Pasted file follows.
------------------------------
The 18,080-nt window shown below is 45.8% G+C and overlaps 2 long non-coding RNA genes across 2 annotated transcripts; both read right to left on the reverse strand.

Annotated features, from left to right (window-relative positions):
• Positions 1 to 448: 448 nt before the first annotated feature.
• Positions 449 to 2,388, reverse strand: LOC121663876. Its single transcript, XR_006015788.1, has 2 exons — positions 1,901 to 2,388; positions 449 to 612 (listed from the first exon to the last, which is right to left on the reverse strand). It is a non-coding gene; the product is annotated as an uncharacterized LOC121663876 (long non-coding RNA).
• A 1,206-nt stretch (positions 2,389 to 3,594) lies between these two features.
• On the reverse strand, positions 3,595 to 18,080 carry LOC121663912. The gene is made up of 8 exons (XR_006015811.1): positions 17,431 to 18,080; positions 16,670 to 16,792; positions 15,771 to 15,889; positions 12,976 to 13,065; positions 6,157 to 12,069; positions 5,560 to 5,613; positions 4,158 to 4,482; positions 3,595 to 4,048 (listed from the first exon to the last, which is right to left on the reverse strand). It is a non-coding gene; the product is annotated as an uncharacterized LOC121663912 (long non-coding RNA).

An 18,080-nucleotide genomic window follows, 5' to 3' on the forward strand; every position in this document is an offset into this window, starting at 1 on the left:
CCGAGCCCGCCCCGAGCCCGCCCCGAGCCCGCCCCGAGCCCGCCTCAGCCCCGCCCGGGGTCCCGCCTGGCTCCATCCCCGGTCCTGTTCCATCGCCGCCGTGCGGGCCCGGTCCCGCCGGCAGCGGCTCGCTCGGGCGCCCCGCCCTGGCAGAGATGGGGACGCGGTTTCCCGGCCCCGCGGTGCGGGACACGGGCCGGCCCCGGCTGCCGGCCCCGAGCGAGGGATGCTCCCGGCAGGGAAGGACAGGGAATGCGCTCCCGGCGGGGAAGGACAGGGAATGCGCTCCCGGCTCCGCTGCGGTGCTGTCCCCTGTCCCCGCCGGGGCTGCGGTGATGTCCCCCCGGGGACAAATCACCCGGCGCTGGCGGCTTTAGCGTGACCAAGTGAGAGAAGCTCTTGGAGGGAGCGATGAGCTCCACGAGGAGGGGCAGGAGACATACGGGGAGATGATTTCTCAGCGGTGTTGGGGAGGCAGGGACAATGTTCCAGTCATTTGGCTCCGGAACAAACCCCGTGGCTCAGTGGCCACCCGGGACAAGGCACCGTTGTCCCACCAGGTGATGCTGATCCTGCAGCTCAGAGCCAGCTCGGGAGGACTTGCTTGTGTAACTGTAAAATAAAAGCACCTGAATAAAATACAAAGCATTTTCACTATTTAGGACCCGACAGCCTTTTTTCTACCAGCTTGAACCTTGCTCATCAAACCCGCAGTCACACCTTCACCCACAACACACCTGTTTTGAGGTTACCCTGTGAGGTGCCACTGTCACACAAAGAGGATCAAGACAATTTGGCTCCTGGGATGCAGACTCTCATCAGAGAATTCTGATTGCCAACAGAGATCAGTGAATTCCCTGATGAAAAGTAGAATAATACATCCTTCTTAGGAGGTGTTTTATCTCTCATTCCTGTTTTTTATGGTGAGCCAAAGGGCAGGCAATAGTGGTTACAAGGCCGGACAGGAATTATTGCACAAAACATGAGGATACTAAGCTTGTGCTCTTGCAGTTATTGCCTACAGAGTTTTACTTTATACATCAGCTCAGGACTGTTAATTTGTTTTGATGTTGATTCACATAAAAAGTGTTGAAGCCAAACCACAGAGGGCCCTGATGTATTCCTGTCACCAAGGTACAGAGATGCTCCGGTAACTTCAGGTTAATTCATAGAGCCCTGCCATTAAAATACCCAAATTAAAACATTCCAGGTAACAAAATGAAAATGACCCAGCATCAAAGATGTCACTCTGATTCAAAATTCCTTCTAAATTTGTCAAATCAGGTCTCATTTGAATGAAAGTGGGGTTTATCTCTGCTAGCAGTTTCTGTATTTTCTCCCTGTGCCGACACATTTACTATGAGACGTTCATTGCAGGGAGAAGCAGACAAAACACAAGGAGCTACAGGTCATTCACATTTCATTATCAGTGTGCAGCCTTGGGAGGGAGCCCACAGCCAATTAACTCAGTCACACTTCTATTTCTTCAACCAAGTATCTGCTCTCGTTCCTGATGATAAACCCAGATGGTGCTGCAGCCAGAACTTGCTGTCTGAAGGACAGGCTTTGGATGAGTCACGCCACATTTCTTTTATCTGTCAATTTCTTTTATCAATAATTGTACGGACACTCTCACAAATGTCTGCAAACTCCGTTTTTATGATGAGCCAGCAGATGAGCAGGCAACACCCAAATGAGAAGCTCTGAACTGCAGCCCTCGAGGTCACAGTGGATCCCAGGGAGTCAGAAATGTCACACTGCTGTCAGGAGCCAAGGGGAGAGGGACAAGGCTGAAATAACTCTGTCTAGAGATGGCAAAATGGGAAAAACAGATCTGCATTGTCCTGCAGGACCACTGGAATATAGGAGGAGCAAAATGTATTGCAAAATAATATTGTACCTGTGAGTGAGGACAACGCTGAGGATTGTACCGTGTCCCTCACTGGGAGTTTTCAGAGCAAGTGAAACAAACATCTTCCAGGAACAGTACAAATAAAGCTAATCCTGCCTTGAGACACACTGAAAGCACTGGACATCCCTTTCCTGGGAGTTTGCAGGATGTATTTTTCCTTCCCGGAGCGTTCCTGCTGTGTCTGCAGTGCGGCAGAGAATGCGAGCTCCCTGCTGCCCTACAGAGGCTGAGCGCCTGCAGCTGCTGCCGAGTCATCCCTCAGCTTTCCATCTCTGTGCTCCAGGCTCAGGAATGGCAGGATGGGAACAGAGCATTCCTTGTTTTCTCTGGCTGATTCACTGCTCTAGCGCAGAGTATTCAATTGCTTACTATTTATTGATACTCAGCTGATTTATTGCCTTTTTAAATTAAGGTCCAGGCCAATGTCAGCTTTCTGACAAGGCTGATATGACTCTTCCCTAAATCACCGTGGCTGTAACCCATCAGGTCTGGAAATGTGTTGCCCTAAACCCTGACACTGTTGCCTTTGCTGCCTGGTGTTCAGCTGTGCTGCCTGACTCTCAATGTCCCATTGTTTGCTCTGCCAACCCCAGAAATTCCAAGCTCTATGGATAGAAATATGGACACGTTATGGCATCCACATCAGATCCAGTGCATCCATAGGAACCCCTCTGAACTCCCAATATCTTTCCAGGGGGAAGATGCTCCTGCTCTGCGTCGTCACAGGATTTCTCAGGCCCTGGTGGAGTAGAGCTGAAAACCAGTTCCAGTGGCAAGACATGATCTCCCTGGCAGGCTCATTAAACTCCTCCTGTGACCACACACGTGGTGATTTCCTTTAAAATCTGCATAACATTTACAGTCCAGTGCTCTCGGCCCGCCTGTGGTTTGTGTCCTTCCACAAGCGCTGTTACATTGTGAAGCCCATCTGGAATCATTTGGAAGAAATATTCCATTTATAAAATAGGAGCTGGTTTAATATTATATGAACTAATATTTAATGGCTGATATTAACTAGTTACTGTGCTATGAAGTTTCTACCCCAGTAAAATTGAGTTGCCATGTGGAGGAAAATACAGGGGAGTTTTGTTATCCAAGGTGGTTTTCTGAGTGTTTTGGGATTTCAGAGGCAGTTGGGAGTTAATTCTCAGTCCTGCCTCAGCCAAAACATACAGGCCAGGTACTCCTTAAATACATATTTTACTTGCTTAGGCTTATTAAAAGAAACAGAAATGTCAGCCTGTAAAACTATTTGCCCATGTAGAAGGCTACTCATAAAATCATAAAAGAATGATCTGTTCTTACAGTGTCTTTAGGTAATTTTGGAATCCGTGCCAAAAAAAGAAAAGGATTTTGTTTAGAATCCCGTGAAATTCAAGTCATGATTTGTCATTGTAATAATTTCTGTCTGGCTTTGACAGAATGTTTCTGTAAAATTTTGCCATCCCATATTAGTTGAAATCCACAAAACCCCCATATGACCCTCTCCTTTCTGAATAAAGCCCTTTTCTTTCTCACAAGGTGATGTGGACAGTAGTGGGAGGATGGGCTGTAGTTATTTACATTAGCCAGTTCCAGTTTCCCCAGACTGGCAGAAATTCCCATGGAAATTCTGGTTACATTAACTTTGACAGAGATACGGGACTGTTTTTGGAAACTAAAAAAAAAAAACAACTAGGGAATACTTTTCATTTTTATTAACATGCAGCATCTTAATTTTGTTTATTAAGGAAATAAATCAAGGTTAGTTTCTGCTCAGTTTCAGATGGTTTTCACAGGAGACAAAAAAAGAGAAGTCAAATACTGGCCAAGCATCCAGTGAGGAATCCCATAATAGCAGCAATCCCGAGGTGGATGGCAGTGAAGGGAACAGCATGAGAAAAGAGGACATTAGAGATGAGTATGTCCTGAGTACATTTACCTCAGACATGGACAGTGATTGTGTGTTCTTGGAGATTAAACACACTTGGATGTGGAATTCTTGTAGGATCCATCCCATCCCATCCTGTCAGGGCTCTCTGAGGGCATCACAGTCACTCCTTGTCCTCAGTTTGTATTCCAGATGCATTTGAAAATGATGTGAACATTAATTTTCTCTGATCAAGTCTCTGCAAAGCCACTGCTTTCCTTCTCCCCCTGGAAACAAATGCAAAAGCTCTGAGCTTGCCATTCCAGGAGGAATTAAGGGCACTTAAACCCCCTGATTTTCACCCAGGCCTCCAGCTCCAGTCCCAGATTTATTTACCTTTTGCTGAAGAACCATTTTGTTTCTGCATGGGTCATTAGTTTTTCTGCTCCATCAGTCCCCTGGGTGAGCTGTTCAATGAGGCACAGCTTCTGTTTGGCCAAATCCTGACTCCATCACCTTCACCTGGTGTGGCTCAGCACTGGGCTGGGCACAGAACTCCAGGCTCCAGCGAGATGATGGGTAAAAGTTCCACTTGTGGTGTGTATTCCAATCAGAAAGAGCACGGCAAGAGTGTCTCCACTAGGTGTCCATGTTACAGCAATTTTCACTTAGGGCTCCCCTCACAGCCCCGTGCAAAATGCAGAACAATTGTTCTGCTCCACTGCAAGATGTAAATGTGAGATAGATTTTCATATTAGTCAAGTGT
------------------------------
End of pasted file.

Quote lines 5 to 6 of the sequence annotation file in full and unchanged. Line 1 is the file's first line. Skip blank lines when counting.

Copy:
• A 1,206-nt stretch (positions 2,389 to 3,594) lies between these two features.
• On the reverse strand, positions 3,595 to 18,080 carry LOC121663912. The gene is made up of 8 exons (XR_006015811.1): positions 17,431 to 18,080; positions 16,670 to 16,792; positions 15,771 to 15,889; positions 12,976 to 13,065; positions 6,157 to 12,069; positions 5,560 to 5,613; positions 4,158 to 4,482; positions 3,595 to 4,048 (listed from the first exon to the last, which is right to left on the reverse strand). It is a non-coding gene; the product is annotated as an uncharacterized LOC121663912 (long non-coding RNA).